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Deciphering Old German Writing

26 September 2012 1 comment

One thing that I learned to do that always amazes people is to read these old church records written in German, but in a handwriting that no modern-day German speaker I’ve met can decipher–all while never taking any lessons in German or understanding a word of it.  Let me provide the world with the links that helped me figure out what the heck these records were saying.

First off, the Kurrent script examples at AustrianFamilyHistory.org are absolutely incredible.  Start there.  Of course, once you look at more than one town’s church book, you’ll see the vast difference in handwriting between peoples, but one great thing the author does is separate the samples by time periods.  For me, the most incredibly helpful page continues to be the Kurrent Alphabet Samples.  I’ll usually have this open in a window while I’ll be looking at records.  It shows multiple variations of how a single letter could be written (depending on the penmanship, where the letter was in the word, etc).  It’s invaluable.

Second, as if deciphering what the words were wasn’t hard enough, you then had to figure out what they meant!  In the case of the occupations, this could really be tough.  For this, I used a few different resources.  The first was Google translate.  Sadly, that rarely worked.  There were a few pages that I had to sort through to try to find the professions listed, or similar/root words listed (because the spelling back then wasn’t the greatest): European Roots Genealogy’s List of Old German Professions, Old German Professions and Trade Names, and finally, if it wasn’t listed on any of those, FamilySearch’s German Word List.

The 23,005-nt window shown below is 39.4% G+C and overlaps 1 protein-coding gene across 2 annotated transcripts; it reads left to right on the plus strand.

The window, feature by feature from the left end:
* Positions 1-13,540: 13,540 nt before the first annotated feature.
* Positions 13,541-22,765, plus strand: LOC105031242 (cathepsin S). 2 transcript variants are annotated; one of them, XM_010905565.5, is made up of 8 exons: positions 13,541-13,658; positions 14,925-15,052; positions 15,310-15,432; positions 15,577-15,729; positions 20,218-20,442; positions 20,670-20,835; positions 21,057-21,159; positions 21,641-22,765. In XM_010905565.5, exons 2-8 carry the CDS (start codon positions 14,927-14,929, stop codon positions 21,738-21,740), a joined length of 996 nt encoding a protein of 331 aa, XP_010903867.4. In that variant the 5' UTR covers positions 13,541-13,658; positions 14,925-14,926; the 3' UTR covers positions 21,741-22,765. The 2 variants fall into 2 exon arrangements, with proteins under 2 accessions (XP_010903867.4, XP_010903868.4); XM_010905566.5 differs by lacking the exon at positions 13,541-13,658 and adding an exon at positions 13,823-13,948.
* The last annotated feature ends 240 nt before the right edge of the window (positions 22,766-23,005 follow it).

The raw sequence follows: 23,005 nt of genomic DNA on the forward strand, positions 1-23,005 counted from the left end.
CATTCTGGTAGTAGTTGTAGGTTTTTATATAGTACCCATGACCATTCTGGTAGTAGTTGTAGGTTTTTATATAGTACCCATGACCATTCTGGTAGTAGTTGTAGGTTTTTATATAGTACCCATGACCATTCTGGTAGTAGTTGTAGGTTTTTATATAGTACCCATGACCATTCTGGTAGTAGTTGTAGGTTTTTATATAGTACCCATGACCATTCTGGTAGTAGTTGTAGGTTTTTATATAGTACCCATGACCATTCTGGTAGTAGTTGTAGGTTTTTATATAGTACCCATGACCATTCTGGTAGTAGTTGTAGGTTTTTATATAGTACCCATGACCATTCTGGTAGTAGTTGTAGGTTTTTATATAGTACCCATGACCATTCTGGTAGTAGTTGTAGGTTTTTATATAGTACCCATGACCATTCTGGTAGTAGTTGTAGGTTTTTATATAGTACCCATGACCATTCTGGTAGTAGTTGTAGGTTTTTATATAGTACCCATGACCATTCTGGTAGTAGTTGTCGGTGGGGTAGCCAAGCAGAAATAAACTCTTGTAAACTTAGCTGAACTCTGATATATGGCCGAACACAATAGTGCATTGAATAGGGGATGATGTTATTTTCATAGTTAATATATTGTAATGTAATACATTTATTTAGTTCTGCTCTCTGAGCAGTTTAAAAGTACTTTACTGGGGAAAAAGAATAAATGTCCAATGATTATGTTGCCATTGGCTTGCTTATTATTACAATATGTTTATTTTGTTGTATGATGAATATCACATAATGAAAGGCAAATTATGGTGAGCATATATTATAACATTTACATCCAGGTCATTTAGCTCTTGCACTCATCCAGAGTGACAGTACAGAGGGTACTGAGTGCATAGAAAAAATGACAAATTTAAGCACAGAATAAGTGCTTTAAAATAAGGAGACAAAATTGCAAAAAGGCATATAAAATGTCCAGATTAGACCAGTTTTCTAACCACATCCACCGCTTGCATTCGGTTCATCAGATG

But, if anyone wants to take a stab at this one from last year, I’d love you forever!

Jacob Quirin, der Junge__, Britzon Quirin, alhier burger, und ___ kirchencensor alhier, ehel. sohn; __
jungfer, Anna Catharina, c__: be___ Schaffer, gr____ ____ alhier ____ ehel. tochter

Translation:
Jacob Quirin, the young__, Britz Quirin, citizen of here, and ____ church censor of here, legitimate son; (married?)
young girl, Anna Catharina, ___: ___ Schaffer, ___ of here, legitimate daughter.

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